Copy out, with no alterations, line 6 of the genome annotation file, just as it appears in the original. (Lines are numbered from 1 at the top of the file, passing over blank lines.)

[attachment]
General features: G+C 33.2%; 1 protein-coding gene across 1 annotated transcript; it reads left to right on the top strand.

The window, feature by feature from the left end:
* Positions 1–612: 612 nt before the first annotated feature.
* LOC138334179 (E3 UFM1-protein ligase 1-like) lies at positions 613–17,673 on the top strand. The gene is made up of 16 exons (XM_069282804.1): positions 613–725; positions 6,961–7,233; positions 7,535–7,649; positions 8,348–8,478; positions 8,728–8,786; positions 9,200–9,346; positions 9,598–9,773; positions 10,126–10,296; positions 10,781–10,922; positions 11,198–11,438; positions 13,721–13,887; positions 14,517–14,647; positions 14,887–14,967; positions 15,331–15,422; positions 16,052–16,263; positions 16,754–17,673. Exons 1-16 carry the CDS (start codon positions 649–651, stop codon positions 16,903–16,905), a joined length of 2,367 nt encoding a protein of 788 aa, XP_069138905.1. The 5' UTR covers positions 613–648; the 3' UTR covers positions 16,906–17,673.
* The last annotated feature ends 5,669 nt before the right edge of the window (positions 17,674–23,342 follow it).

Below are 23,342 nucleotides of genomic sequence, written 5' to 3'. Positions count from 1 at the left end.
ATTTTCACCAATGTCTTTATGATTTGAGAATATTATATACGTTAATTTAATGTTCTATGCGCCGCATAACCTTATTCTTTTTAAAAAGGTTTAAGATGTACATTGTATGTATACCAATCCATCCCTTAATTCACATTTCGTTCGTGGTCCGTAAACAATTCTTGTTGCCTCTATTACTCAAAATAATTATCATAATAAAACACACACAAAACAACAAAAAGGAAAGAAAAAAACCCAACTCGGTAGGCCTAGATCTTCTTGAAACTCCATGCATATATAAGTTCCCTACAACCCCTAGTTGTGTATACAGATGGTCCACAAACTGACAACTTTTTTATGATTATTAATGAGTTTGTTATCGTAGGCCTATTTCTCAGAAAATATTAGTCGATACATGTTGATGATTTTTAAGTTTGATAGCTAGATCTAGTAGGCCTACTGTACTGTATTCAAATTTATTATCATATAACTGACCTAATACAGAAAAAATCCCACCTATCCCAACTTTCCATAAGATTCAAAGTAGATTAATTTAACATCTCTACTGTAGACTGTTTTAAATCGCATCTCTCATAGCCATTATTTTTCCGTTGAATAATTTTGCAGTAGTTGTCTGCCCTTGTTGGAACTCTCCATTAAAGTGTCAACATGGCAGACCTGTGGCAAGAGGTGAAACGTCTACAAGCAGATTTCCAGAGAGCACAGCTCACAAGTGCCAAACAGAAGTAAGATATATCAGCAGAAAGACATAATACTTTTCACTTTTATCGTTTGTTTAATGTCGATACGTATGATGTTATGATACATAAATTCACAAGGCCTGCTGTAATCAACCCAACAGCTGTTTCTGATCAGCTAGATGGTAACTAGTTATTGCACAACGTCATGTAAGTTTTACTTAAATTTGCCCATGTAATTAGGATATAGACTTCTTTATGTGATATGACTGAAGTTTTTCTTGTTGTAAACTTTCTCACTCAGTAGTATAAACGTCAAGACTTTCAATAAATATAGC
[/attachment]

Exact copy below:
Below are 23,342 nucleotides of genomic sequence, written 5' to 3'. Positions count from 1 at the left end.